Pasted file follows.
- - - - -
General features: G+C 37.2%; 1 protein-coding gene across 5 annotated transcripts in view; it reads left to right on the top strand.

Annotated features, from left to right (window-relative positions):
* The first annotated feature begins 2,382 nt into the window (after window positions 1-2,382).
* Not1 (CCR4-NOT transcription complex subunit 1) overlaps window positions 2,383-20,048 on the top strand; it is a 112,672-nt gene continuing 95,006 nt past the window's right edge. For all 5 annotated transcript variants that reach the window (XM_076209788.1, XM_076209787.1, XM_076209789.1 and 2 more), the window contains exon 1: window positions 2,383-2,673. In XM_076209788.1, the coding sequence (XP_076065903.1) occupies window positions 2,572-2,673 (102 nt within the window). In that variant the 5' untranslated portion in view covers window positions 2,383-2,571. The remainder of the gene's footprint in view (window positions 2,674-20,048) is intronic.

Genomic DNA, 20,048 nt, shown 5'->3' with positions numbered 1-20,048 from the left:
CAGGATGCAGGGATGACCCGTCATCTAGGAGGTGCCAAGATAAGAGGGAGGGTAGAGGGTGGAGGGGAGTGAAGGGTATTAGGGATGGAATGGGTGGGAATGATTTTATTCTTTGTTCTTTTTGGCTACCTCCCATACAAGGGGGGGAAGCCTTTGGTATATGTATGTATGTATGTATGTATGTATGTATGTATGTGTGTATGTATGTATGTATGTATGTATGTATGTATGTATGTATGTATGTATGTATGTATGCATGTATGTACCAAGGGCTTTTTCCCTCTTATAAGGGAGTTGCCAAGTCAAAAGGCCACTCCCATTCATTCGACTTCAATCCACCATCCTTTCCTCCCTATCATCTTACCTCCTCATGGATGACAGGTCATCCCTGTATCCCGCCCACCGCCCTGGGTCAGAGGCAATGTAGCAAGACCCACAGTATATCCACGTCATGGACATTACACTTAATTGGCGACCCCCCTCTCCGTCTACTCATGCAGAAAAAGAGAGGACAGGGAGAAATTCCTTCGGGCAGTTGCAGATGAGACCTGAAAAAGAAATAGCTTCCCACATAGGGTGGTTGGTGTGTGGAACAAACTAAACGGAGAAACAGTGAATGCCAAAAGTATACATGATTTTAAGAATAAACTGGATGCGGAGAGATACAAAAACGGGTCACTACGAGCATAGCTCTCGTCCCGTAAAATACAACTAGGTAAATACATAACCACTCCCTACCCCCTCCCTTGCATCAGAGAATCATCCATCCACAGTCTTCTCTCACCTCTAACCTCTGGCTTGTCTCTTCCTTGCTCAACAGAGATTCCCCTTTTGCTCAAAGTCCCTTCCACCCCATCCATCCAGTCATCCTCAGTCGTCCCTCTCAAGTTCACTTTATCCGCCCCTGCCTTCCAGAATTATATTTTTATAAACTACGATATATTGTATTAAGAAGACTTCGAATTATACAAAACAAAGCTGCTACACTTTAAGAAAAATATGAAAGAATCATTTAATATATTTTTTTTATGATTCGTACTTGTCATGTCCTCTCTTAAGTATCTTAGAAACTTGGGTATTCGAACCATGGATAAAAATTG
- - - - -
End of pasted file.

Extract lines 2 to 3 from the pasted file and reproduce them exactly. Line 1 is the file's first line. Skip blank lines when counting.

Annotated features, from left to right (window-relative positions):
* The first annotated feature begins 2,382 nt into the window (after window positions 1-2,382).